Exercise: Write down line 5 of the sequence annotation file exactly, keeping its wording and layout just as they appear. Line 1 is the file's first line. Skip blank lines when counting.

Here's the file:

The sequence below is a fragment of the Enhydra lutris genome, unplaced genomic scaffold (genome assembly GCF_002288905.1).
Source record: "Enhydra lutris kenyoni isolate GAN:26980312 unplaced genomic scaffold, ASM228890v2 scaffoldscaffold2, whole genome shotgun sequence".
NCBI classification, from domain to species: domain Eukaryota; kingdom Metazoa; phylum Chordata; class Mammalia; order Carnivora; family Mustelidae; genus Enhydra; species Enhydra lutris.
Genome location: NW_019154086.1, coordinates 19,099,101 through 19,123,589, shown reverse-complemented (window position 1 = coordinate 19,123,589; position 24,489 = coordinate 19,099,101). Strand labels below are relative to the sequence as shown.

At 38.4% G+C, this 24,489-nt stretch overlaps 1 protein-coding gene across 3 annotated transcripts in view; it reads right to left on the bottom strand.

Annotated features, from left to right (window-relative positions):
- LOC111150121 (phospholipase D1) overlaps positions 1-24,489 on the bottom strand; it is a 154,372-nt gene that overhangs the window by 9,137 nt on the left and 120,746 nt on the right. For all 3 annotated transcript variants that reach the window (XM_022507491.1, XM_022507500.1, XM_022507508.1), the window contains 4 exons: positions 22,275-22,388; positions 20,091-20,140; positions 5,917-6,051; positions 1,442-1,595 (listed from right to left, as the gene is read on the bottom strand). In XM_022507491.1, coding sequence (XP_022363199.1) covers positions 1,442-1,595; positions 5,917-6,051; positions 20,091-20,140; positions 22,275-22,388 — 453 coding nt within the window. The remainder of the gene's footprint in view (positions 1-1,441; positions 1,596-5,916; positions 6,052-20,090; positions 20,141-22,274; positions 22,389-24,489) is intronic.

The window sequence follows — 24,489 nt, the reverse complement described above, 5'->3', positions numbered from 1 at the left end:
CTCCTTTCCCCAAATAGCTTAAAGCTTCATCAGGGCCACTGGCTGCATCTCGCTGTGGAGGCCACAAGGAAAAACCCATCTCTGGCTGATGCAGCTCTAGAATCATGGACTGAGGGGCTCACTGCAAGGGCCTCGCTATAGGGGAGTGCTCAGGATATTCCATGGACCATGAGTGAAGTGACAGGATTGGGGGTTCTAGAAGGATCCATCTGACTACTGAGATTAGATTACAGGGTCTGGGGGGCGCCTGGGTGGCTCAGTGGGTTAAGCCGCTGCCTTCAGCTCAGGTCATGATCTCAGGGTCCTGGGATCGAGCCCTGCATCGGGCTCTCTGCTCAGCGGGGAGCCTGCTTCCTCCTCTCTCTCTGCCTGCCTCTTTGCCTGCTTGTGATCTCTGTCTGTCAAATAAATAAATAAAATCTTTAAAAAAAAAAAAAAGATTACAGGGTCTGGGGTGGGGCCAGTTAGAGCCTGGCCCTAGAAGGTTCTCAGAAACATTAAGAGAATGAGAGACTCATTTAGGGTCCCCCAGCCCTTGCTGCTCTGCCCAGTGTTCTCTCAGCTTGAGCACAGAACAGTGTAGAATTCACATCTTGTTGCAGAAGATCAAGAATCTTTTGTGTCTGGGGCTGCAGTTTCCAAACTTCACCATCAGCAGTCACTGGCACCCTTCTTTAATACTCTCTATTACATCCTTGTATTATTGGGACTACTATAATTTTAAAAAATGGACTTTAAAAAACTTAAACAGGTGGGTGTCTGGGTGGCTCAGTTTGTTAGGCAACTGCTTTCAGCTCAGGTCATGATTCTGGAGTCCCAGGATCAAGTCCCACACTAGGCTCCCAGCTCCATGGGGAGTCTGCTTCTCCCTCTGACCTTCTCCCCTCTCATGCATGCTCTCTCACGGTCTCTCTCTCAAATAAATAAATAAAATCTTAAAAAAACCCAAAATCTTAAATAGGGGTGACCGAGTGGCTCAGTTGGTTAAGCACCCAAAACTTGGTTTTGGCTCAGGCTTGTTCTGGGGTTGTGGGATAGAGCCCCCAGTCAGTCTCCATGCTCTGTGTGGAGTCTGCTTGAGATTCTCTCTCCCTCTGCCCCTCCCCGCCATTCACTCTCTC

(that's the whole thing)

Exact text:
At 38.4% G+C, this 24,489-nt stretch overlaps 1 protein-coding gene across 3 annotated transcripts in view; it reads right to left on the bottom strand.